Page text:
I am from San Francisco. During the early 2000, it was impossible to buy a home here. Therefore I purchased my home in Vegas in 2002 for 165,000. We put 20% down. At that time, there were only a couple of loan programs available. Again, remember this was before the boom. I saw my home go up to $350,000. My wife didn’t want to sell since it was her home. Present time, we have homes on our block selling for $75,000. What a bad decision!!!
    There are a couple of things I learned from this journey:
    1. Schools in Clark county are terrible. My son was taught 6th grade work while he was a senior in a high school. This explains why Clark county is rated close to last in the United States.
    2. Jobs are impossible to come by. You really have to know someone to get a job in a casino. Currently most of the strip casinos have their employees work part time to avoid benefits.
    3. Pay scale is low compared to the bay area.
    4. Electricity ranges $300 to $500 a month during the summer months which last about 4 months.
    5.My neighbors were rude and didn’t care to associate.
    6. Investigate before you relocate to this area.

    As of June 18, 2010, I moved my family back to the bay area where i had no problem finding employment.

    Good Luck Las Vegas!!! I hope things come back but I highly doubt it.

  • Rajesh Kumar

    Buy banknotes (world collectible paper money), cuz they are better investment than gold or real estate. One banknote’s value can go from $1 to $200 injust a few short years due to demand, destruction or sudden scarcity.

  • Phil

    i was in vegas a month ago… on the strip. you could have squeezed some more people in, but it wouldn’t have been easy. I know about all the problems, but in the 3 days i was there, the problems weren’t evident on the strip.

  • colonelgirdle

    Sad to see disaster overtake any American city. Although I’ve never been much of a gambler and have never been to Vegas, I feel the pain of the populace who, like the vast majority of Americans, simply lived their lives and trusted the government & its corporate owners to keep the economy on-track.
    Las Vegas is ruined but the rest of us aren’t all that far behind. I live in what remains of Dayton, Ohio, which was once one of the premier industrial cities of the world. I have seen decades of slide turned into a drop off the cliff in the past few years.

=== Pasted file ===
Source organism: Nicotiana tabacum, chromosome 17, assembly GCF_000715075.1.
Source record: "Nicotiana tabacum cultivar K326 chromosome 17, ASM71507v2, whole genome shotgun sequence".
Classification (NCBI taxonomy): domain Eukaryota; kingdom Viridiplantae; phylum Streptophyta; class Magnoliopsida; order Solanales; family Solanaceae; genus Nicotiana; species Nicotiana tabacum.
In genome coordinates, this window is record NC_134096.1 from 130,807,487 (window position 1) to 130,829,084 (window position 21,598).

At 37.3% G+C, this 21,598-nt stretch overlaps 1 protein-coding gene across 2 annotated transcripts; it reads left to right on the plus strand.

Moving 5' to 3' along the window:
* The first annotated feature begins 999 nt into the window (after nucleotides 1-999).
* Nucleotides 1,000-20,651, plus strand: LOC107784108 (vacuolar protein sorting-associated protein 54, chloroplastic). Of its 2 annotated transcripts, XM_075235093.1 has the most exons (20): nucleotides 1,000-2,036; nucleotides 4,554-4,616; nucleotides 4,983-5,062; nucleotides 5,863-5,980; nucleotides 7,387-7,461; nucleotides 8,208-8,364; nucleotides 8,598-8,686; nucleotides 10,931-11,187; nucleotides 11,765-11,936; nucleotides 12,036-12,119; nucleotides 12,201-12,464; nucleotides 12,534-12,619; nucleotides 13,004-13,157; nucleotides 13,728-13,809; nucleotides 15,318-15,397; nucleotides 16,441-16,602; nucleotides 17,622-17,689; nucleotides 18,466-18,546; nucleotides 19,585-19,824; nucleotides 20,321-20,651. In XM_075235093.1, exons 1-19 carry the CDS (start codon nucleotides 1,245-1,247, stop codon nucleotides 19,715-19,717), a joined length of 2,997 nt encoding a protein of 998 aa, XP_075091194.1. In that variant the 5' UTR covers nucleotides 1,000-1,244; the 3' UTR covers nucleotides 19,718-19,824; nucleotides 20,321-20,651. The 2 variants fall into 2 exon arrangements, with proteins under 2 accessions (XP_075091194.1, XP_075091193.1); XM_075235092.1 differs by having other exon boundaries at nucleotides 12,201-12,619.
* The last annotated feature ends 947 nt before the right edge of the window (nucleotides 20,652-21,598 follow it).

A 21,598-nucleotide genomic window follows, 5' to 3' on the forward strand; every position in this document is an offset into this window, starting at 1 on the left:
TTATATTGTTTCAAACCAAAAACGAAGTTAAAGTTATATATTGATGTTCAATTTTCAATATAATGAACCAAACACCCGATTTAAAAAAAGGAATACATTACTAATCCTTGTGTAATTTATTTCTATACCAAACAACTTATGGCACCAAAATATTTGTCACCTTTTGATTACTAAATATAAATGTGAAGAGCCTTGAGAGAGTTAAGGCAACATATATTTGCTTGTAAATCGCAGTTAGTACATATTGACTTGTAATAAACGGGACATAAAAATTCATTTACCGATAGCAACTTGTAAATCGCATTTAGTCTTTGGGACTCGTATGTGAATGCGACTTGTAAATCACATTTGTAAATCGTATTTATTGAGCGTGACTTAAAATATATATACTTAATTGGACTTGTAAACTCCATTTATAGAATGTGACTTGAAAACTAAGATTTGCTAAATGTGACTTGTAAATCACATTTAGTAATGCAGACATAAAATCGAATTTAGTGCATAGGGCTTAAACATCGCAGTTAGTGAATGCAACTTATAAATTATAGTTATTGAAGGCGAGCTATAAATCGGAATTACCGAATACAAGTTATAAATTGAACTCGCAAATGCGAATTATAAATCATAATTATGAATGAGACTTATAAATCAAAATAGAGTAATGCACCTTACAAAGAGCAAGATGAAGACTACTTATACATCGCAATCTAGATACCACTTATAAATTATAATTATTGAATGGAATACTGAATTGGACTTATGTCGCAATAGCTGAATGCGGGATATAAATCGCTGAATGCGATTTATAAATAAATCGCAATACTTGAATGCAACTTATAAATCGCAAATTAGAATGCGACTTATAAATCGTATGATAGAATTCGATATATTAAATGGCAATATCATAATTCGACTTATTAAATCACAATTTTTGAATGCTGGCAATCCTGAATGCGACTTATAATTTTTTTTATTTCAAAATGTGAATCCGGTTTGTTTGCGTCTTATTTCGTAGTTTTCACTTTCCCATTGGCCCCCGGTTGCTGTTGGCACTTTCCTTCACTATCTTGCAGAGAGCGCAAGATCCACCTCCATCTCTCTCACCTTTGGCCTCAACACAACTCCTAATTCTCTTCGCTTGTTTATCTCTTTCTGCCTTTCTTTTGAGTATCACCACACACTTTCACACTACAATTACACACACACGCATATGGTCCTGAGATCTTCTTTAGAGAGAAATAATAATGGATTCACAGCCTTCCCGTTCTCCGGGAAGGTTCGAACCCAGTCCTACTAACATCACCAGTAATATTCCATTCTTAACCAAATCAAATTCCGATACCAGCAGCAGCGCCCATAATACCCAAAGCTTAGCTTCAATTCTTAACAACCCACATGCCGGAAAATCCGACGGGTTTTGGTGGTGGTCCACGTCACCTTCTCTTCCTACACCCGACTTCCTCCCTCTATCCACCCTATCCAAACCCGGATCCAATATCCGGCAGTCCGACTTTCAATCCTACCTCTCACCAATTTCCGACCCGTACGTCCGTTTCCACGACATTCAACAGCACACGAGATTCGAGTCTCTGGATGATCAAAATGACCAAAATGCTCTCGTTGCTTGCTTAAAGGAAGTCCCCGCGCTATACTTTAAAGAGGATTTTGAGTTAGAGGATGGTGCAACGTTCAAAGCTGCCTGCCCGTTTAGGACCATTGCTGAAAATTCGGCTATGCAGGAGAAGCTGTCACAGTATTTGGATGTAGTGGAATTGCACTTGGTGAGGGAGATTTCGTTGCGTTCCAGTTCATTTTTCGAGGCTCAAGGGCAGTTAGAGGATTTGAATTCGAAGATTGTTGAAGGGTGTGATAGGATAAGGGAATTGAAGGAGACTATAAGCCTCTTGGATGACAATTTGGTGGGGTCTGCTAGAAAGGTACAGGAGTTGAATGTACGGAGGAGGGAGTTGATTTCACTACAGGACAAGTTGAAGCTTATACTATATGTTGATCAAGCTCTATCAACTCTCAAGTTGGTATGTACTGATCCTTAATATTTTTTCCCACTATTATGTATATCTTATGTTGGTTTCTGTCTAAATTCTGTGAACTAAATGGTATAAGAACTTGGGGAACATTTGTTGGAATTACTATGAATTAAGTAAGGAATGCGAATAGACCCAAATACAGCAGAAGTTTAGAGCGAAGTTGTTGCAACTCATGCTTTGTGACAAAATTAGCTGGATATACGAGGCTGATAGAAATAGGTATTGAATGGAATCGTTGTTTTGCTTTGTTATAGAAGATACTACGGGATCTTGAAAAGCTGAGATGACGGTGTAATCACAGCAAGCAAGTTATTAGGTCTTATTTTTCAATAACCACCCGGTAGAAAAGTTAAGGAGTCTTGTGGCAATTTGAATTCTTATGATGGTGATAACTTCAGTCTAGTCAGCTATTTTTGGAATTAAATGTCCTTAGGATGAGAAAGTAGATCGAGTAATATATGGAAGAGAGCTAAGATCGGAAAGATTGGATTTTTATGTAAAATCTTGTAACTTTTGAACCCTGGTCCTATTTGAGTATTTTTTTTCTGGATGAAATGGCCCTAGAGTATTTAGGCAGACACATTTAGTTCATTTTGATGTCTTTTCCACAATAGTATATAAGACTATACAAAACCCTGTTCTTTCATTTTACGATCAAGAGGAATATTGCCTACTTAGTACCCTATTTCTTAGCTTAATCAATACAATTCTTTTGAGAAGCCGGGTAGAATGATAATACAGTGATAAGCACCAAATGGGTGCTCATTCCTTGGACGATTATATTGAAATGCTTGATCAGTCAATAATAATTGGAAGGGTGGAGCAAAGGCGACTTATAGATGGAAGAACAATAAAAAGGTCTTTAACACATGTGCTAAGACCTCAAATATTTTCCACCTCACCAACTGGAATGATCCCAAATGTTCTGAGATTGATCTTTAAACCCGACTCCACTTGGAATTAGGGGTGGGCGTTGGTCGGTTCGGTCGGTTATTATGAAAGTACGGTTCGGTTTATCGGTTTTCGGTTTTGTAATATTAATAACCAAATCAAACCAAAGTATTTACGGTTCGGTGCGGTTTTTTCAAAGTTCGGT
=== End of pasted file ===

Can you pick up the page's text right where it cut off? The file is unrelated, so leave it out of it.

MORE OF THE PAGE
But be ready for another drop for the economy. Congress appears ready to let the long-term unemployed twist in the wind without extended benefits. When those millions of former workers begin to default on their bills, the crash at the end of 2008 will look like good times in comparison.

  • Mr. Vegas

    Elvis has left the building!

  • El Pollo de Oro

    Las Vegas needs to legalize prostitution, regulate it carefully and tax it. Although legal in some parts of Nevada, prostitution is not legal in Clark County–and as a result, The City of Las Vegas is losing out on a potential source of tax revenue. But in order for prostitution to be legalized in Clark County, Nevada state law would have to be changed (under Nevada state law, prostitution can only be legal in counties that have less than X amount of people). So prostitution will remain illegal in Vegas, draconian “austerity measures” will be imposed on residents who are already struggling, and hookers on the Strip will continue to be carried away in those restrictive hinged handcuffs that the Vegas police use.

  • LV89119

    I am from Las Vegas..Let me tell you PEOPLE ARE VISITING VEGAS! The city right now is just readjusting itself from 20 years of boom.

    ** For the prudes on this site who say God will/should destroy such a filthy city like Las Vegas..Tell me why God hasn’t destroyed cities/countries that allow child prostitution, abuse of women, etc? Also there are religious, charitable people here that help people in the community. There is life beyond the strip.

    ** For the jerk who said he won’t visit because of brown skin people..I am glad you are staying home. I met many fabulous “non-white” people in Vegas. Yes I am white.

    Vegas does have problems with their education system and crime. Also I think they need to have a more diverse economy. Vegas isn’t for everyone but many pre-boom, boom, post-boom residents call home it home.

  • Bruce Steele